When a reported child turns eighteen years old, access to that child’s record will only be permitted if the offspring of the reported child, or a sibling of that child is suspected to be a victim of maltreatment or abuse. The record of the report must be expunged ten years following the eighteenth birthday of the youngest child that has been mentioned within the report.

At any time, the subject of an indicated report may receive a copy of all the information that has been contained within that report, upon request. However, the State commissioner for family services and children should redact data that could identify the person who initially made the report in certain cases. What’s more, the office of children and family services could choose to prohibit the release of any information that identifies a person cooperating within the investigation of a report, if they believe that information to be detrimental to the safety of the person. Regardless of the circumstances, the commissioner may, at any time, expunge, seal or amend any record as a result of good cause shown, and will give notice to the subject and the persons who have been named in the report.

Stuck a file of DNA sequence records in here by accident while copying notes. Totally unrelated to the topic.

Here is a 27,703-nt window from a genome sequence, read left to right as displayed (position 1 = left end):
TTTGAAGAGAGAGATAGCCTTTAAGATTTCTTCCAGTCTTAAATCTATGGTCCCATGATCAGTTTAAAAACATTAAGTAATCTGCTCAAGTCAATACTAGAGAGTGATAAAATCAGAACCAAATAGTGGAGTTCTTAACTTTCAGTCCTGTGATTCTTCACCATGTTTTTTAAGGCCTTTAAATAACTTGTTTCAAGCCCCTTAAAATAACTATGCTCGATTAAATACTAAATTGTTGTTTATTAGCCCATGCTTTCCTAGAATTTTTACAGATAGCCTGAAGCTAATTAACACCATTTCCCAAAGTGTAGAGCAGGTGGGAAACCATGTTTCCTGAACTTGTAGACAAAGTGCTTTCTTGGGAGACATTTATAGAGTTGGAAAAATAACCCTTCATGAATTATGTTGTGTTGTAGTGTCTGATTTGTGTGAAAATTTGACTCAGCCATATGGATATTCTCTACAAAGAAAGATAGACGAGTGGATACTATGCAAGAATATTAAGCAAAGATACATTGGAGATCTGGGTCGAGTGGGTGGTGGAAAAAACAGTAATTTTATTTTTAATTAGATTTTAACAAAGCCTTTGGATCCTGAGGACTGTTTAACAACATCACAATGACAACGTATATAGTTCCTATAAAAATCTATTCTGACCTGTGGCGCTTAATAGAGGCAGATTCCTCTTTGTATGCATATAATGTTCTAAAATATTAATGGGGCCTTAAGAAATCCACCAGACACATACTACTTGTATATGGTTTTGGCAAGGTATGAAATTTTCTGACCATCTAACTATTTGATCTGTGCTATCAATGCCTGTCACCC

If a person decides to make a report alleging maltreatment or child abuse with the knowledge that the report has no basis, the office of family services and children, or the local service for child protection is required to refer those (suspected) cases to an appropriate law enforcement official or district attorney’s office. Baseless, or false allegations of maltreatment and child abuse that have been reported to the State Central Register turn the children and the falsely accused into victims. Unfortunately, the ultimate tragedy is that the life another child could be at stake while the protective services wastes their time investigating a false report.

As always, please feel free to explore our other blog entries and web pages for further information about family law, child protection and other matters. If you need further help, call us today about your free initial consultation; it would be our pleasure to speak with you.

Contact Information